With every passing day the absence of a powerful international response to West Africa's Ebola epidemic allows the horror to grow, pushing the nightmares in Liberia, Sierra Leone, and Guinea closer to the catastrophic worst-case scenario forecasted by the U.S. Centers for Disease Control and Prevention: an estimated 1.4 million cumulative cases, with 980,000 dead, by Feb. 1, 2015 — a prediction so dire as to be impossible to imagine. For Liberia and Sierra Leone, the dire augury translates to this: In the absence of radical measures to stop the virus's spread, the two countries could witness a combined 10,000 new cases per week by the time Americans sit down for Thanksgiving feasts, and they could see some 14 percent of their populations perish by Easter.
What is to be done?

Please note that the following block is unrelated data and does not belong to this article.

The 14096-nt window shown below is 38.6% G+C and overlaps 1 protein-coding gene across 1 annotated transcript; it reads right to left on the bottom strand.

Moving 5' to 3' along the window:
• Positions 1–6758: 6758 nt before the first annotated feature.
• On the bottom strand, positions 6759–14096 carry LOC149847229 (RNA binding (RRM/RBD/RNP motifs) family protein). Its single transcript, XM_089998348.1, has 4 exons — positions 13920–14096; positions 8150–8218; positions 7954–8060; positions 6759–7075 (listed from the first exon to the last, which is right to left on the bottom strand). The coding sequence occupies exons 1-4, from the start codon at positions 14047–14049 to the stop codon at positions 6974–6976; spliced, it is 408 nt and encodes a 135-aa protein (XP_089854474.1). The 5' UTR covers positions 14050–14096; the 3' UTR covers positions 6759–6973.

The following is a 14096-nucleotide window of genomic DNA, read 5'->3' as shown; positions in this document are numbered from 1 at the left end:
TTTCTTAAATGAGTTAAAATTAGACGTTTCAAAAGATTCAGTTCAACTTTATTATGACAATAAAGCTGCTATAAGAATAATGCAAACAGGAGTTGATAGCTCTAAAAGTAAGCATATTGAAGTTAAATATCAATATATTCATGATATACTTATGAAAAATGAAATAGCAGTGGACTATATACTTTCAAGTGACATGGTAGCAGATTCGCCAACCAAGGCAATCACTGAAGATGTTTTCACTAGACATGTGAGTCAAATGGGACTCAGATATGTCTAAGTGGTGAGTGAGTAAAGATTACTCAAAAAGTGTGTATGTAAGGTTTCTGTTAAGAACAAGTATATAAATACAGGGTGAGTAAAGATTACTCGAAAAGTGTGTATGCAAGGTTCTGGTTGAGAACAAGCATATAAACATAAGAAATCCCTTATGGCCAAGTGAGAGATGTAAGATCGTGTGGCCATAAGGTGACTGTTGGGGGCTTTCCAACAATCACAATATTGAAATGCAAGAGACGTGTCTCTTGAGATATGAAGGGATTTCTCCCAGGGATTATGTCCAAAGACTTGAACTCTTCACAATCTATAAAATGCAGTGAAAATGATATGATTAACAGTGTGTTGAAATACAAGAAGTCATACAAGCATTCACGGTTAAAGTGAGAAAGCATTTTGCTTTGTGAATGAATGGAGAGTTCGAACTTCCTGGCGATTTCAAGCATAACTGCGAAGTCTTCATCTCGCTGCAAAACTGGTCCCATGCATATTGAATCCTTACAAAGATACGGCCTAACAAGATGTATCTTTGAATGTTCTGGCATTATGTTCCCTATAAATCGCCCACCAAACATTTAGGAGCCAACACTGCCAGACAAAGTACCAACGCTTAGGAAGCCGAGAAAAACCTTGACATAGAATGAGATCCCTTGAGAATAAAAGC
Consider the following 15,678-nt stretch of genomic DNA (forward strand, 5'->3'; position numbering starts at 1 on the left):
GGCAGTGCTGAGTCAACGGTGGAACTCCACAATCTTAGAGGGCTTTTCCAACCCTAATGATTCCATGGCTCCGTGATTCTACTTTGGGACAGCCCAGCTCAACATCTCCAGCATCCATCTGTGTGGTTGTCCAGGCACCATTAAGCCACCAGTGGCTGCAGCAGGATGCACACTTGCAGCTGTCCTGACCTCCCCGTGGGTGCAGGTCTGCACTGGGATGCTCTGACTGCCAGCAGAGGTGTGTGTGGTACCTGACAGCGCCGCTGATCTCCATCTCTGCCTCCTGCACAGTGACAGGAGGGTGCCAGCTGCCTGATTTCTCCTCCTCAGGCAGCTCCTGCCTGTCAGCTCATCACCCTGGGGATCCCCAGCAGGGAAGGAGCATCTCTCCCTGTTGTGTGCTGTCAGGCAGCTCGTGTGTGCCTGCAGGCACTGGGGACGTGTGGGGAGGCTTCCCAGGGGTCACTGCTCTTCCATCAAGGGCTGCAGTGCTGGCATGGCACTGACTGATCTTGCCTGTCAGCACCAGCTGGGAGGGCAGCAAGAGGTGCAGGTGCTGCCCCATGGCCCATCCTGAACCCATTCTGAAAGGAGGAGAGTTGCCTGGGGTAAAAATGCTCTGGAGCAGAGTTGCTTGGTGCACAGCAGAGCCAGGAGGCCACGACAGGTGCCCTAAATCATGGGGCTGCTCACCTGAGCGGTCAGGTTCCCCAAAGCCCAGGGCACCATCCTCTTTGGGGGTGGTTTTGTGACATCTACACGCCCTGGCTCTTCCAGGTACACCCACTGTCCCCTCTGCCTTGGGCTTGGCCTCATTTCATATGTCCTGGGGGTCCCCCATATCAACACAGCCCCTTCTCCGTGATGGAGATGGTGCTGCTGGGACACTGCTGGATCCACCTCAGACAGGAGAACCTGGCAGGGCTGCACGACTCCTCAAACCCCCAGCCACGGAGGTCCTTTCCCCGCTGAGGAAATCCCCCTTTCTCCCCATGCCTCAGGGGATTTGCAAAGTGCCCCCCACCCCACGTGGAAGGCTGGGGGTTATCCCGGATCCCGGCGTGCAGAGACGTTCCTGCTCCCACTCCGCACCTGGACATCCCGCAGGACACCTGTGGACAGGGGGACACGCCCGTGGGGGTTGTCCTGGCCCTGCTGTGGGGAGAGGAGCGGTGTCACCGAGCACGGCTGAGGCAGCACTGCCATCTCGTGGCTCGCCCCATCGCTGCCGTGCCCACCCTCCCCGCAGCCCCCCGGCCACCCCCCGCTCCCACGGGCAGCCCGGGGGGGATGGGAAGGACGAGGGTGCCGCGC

A dramatic new study from a team of Virginia-based researchers dissects the current rates of the spread of Ebola and the likely impact of various strategies for controlling the epidemic. The results are deeply sobering. First, the virus is spreading very fast now, with each infected person in Liberia and Sierra Leone passing Ebola on to, on average, 2.22 others. And contrary to the experiences in 20 past Ebola epidemics (in which the majority of cases were transmitted in hospitals or during funeral preparations), the virus is now primarily spreading in the general population through everyday activities. This means that the strategies that were used to successfully control past Ebola epidemics — cleaning up the hospitals, quarantining infected souls within those newly sanitized facilities, and stopping traditional funeral practices — will not have the same significant impact in the current catastrophe. Therefore, according to these researchers, even if there were a miraculous treatment available right now, it would barely make a dent in the epidemic.
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